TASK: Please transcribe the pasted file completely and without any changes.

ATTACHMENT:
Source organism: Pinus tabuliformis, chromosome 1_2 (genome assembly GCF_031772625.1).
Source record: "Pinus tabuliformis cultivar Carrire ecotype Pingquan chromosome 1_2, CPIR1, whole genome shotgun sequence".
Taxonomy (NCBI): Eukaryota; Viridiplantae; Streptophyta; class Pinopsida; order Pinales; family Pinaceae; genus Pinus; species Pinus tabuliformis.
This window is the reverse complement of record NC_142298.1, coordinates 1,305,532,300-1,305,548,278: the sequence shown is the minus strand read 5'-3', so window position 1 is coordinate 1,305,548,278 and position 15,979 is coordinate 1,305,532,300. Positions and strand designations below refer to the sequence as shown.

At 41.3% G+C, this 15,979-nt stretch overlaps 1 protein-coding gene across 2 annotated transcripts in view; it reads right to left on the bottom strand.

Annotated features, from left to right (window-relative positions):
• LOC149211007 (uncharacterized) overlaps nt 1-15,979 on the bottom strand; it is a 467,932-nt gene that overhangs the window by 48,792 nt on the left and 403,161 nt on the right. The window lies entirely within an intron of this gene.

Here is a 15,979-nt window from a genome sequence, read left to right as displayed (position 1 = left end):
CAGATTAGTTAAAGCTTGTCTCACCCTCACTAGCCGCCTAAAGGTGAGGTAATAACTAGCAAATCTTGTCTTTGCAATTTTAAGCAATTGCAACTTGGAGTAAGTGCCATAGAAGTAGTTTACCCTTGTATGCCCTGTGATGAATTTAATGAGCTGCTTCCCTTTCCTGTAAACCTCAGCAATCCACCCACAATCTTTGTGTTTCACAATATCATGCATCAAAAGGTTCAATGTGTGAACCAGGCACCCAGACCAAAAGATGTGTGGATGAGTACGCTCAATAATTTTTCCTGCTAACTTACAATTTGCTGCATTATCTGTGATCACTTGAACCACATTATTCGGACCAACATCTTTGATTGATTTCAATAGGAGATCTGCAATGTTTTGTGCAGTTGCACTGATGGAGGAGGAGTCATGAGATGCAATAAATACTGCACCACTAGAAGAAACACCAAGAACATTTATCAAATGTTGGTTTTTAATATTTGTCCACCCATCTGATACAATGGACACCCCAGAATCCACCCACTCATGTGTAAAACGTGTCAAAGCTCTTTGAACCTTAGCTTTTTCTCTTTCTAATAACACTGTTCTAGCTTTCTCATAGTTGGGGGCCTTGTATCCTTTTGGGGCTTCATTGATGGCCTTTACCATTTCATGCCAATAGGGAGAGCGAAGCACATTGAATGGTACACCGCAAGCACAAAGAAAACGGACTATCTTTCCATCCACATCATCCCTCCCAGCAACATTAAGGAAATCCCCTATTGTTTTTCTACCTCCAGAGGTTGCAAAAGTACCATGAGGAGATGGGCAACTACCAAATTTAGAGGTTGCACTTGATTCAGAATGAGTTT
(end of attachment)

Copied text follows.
Source organism: Pinus tabuliformis, chromosome 1_2 (genome assembly GCF_031772625.1).
Source record: "Pinus tabuliformis cultivar Carrire ecotype Pingquan chromosome 1_2, CPIR1, whole genome shotgun sequence".
Taxonomy (NCBI): Eukaryota; Viridiplantae; Streptophyta; class Pinopsida; order Pinales; family Pinaceae; genus Pinus; species Pinus tabuliformis.
This window is the reverse complement of record NC_142298.1, coordinates 1,305,532,300-1,305,548,278: the sequence shown is the minus strand read 5'-3', so window position 1 is coordinate 1,305,548,278 and position 15,979 is coordinate 1,305,532,300. Positions and strand designations below refer to the sequence as shown.

At 41.3% G+C, this 15,979-nt stretch overlaps 1 protein-coding gene across 2 annotated transcripts in view; it reads right to left on the bottom strand.

Annotated features, from left to right (window-relative positions):
• LOC149211007 (uncharacterized) overlaps nt 1-15,979 on the bottom strand; it is a 467,932-nt gene that overhangs the window by 48,792 nt on the left and 403,161 nt on the right. The window lies entirely within an intron of this gene.

Here is a 15,979-nt window from a genome sequence, read left to right as displayed (position 1 = left end):
CAGATTAGTTAAAGCTTGTCTCACCCTCACTAGCCGCCTAAAGGTGAGGTAATAACTAGCAAATCTTGTCTTTGCAATTTTAAGCAATTGCAACTTGGAGTAAGTGCCATAGAAGTAGTTTACCCTTGTATGCCCTGTGATGAATTTAATGAGCTGCTTCCCTTTCCTGTAAACCTCAGCAATCCACCCACAATCTTTGTGTTTCACAATATCATGCATCAAAAGGTTCAATGTGTGAACCAGGCACCCAGACCAAAAGATGTGTGGATGAGTACGCTCAATAATTTTTCCTGCTAACTTACAATTTGCTGCATTATCTGTGATCACTTGAACCACATTATTCGGACCAACATCTTTGATTGATTTCAATAGGAGATCTGCAATGTTTTGTGCAGTTGCACTGATGGAGGAGGAGTCATGAGATGCAATAAATACTGCACCACTAGAAGAAACACCAAGAACATTTATCAAATGTTGGTTTTTAATATTTGTCCACCCATCTGATACAATGGACACCCCAGAATCCACCCACTCATGTGTAAAACGTGTCAAAGCTCTTTGAACCTTAGCTTTTTCTCTTTCTAATAACACTGTTCTAGCTTTCTCATAGTTGGGGGCCTTGTATCCTTTTGGGGCTTCATTGATGGCCTTTACCATTTCATGCCAATAGGGAGAGCGAAGCACATTGAATGGTACACCGCAAGCACAAAGAAAACGGACTATCTTTCCATCCACATCATCCCTCCCAGCAACATTAAGGAAATCCCCTATTGTTTTTCTACCTCCAGAGGTTGCAAAAGTACCATGAGGAGATGGGCAACTACCAAATTTAGAGGTTGCACTTGATTCAGAATGAGTTT